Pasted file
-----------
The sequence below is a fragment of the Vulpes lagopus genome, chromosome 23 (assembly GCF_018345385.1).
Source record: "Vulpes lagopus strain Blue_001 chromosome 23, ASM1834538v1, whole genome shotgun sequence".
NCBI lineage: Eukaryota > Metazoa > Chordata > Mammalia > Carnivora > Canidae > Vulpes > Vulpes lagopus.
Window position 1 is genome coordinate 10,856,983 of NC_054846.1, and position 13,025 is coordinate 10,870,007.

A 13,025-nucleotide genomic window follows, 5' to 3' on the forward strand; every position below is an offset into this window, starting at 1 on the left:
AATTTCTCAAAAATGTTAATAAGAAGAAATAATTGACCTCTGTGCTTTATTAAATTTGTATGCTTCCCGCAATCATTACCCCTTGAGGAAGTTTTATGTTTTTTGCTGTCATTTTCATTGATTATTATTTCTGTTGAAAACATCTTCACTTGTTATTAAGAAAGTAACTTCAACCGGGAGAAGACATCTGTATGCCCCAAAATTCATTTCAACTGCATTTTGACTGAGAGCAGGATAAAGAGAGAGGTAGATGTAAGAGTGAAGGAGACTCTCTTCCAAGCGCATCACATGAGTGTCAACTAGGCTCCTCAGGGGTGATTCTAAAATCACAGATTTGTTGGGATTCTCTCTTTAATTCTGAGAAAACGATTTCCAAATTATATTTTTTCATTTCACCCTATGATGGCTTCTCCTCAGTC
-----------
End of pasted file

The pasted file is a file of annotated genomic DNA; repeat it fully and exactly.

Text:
The sequence below is a fragment of the Vulpes lagopus genome, chromosome 23 (assembly GCF_018345385.1).
Source record: "Vulpes lagopus strain Blue_001 chromosome 23, ASM1834538v1, whole genome shotgun sequence".
NCBI lineage: Eukaryota > Metazoa > Chordata > Mammalia > Carnivora > Canidae > Vulpes > Vulpes lagopus.
Window position 1 is genome coordinate 10,856,983 of NC_054846.1, and position 13,025 is coordinate 10,870,007.

A 13,025-nucleotide genomic window follows, 5' to 3' on the forward strand; every position below is an offset into this window, starting at 1 on the left:
AATTTCTCAAAAATGTTAATAAGAAGAAATAATTGACCTCTGTGCTTTATTAAATTTGTATGCTTCCCGCAATCATTACCCCTTGAGGAAGTTTTATGTTTTTTGCTGTCATTTTCATTGATTATTATTTCTGTTGAAAACATCTTCACTTGTTATTAAGAAAGTAACTTCAACCGGGAGAAGACATCTGTATGCCCCAAAATTCATTTCAACTGCATTTTGACTGAGAGCAGGATAAAGAGAGAGGTAGATGTAAGAGTGAAGGAGACTCTCTTCCAAGCGCATCACATGAGTGTCAACTAGGCTCCTCAGGGGTGATTCTAAAATCACAGATTTGTTGGGATTCTCTCTTTAATTCTGAGAAAACGATTTCCAAATTATATTTTTTCATTTCACCCTATGATGGCTTCTCCTCAGTC